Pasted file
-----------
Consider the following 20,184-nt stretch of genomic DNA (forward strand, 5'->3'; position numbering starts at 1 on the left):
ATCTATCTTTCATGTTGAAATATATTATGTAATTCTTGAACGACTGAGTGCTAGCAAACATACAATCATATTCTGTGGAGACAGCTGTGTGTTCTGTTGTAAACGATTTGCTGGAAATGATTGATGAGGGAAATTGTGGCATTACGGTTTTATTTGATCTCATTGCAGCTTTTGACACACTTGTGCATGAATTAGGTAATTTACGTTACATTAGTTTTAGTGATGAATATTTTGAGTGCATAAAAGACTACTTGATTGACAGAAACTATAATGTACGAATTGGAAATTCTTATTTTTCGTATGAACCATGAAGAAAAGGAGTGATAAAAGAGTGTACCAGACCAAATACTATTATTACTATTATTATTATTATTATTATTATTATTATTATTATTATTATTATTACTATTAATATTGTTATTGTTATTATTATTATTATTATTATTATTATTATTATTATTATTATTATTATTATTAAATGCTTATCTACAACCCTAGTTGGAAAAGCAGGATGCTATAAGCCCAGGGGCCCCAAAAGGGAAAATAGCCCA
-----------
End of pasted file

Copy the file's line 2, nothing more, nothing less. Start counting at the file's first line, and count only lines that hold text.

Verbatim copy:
ATCTATCTTTCATGTTGAAATATATTATGTAATTCTTGAACGACTGAGTGCTAGCAAACATACAATCATATTCTGTGGAGACAGCTGTGTGTTCTGTTGTAAACGATTTGCTGGAAATGATTGATGAGGGAAATTGTGGCATTACGGTTTTATTTGATCTCATTGCAGCTTTTGACACACTTGTGCATGAATTAGGTAATTTACGTTACATTAGTTTTAGTGATGAATATTTTGAGTGCATAAAAGACTACTTGATTGACAGAAACTATAATGTACGAATTGGAAATTCTTATTTTTCGTATGAACCATGAAGAAAAGGAGTGATAAAAGAGTGTACCAGACCAAATACTATTATTACTATTATTATTATTATTATTATTATTATTATTATTATTATTATTATTACTATTAATATTGTTATTGTTATTATTATTATTATTATTATTATTATTATTATTATTATTATTATTATTATTAAATGCTTATCTACAACCCTAGTTGGAAAAGCAGGATGCTATAAGCCCAGGGGCCCCAAAAGGGAAAATAGCCCA